• Late in the first, a couple of turnovers cost the Canucks dearly. First, Tyler Myers’ pass to Nate Schmidt in the neutral zone was two feet off the ice and Schmidt couldn’t knock it down, resulting in a quick 2-on-1 the other way. Schmidt got back to break it up, but then Brandon Sutter coughed the puck up to Nick Suzuki, whose shot was blocked, but Brett Kulak’s follow-up shot was tipped in by Anderson for his second goal of the period.
  • Needing a strong start to the second, Roussel got the Canucks off on the wrong foot — or knee — with an undisciplined kneeing penalty two minutes in. But then Thatcher Demko slammed the door on the penalty kill with a series of fantastic saves and Roussel came out of the penalty box and immediately scored, finishing off a rebound off a Quinn Hughes point shot. 
     
  • Roussel’s bow-and-arrow goal celebration will be familiar to Canucks fans, as Alex Burrows used to do the same celebration in honour of Luc Bourdon. For Roussel, it was most likely a tribute to his longtime agent, Christian Daigle, who passed away last week at the age of 42.
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  • Jay Beagle deserves a ton of credit for the goal as well. He was on the ice for over a minute on that shift, starting on the penalty kill, and still gained the zone down the right wing, protected the puck to start the cycle, then battled in front of the net, and kicked the puck back on Josh Allen, which freed it up for Roussel to finish. That’s a hard-earned assist.
     
  • A Tyler Toffoli tip made it 3-1 off a defensive zone faceoff that never should’ve happened. Tyler Motte knocked down a puck with a high stick in the neutral zone. If he had touched it again immediately, the faceoff would have stayed in the neutral zone, but he missed it when he first reached for it and was just over the blue line, resulting in a defensive zone faceoff instead. It was a little thing, and not really something to fault Motte on, but it was still costly.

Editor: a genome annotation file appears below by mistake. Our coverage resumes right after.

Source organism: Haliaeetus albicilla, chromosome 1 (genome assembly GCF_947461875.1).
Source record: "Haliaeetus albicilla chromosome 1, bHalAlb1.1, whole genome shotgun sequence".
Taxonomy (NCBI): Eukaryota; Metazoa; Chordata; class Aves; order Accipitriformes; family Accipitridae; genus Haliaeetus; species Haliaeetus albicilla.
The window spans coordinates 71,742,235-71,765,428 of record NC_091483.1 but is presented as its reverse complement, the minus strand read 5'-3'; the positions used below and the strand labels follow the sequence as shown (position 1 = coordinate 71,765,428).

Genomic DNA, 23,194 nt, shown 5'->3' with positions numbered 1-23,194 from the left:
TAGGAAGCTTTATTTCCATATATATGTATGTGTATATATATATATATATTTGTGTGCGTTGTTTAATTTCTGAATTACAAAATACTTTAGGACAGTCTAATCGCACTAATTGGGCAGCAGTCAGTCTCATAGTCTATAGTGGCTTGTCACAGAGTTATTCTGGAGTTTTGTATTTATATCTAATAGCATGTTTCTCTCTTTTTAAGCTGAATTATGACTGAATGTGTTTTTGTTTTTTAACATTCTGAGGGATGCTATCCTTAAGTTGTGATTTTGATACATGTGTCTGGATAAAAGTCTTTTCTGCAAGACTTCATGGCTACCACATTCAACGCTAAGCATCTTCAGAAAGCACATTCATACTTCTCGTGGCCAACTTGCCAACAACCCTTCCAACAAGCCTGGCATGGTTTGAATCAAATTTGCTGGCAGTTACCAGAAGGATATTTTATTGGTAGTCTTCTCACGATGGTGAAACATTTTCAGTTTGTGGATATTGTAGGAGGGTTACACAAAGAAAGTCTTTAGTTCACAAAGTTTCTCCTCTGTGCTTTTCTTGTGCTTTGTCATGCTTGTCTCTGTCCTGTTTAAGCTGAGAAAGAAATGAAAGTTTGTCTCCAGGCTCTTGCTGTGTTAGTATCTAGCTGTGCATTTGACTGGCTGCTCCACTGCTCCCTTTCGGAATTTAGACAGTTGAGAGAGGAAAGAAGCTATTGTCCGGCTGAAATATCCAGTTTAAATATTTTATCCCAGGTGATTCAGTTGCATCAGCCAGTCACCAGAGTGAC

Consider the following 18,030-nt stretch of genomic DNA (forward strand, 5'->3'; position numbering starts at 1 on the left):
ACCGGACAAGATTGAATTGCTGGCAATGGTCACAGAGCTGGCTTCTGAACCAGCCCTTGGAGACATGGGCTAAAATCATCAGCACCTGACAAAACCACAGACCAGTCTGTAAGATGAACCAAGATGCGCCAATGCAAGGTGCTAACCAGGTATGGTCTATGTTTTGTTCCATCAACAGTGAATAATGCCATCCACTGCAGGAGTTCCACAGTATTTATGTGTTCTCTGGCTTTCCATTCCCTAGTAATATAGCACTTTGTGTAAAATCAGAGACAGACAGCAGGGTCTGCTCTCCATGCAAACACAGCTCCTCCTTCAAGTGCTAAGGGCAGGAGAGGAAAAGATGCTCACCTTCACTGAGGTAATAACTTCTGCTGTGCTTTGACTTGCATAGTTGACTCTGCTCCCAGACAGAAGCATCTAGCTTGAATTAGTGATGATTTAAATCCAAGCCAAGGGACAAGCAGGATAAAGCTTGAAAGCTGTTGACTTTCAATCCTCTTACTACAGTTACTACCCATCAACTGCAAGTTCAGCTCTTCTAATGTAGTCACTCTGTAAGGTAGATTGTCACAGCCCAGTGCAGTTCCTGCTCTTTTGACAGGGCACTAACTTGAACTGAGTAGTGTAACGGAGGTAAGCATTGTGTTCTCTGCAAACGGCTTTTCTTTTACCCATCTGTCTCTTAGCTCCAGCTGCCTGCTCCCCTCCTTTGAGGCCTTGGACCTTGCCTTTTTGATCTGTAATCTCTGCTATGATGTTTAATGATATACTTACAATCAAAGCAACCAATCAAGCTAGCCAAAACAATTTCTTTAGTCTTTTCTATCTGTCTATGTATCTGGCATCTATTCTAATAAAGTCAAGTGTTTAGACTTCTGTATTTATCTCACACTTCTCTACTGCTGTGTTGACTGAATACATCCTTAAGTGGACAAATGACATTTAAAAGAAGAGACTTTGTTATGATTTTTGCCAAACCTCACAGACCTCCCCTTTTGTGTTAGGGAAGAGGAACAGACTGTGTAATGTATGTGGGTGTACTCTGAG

• Then Toffoli unleashed the mother of all backhands. Like the Mother of Dragons, it looked innocent at first, but it got wicked in a hurry. Toffoli said, “Dracarys,” and the backhand torched Demko mercilessly to make it 4-1.
     
  • Elias Pettersson responded in the third period with a wicked shot of his own on the power play. After hitting so many posts and crossbars this season, he hit one more, but this one went bardown and in. Ben Chiarot gave Pettersson a little too much room and Allen stayed deep in his net, so his chances of stopping that rocket of a wristshot were slimmer than a Hattori Hanzo sword.  
  • Late in the third period, Tanner Pearson did the cruelest thing possible to Canucks fans: he gave them hope. With Demko pulled for the extra attacker, Pearson got greasier than Groundskeeper Willie, hacking and whacking away at a loose puck in the crease until Allen kindly moved his pad out of the way. That made the score 4-3 with less than a minute to play.
     
  • Unfortunately, the Canucks didn’t even get another shot attempt. Miller gave the puck away at the blue line instead of moving it safely down the boards, then gave up skating on the backcheck, allowing Jeff Petry to add a little insult to injury with the empty net goal.
     
  • With the loss, the Canucks are back below .500 on the season. Not to worry, they only play the Canadiens four more times this season.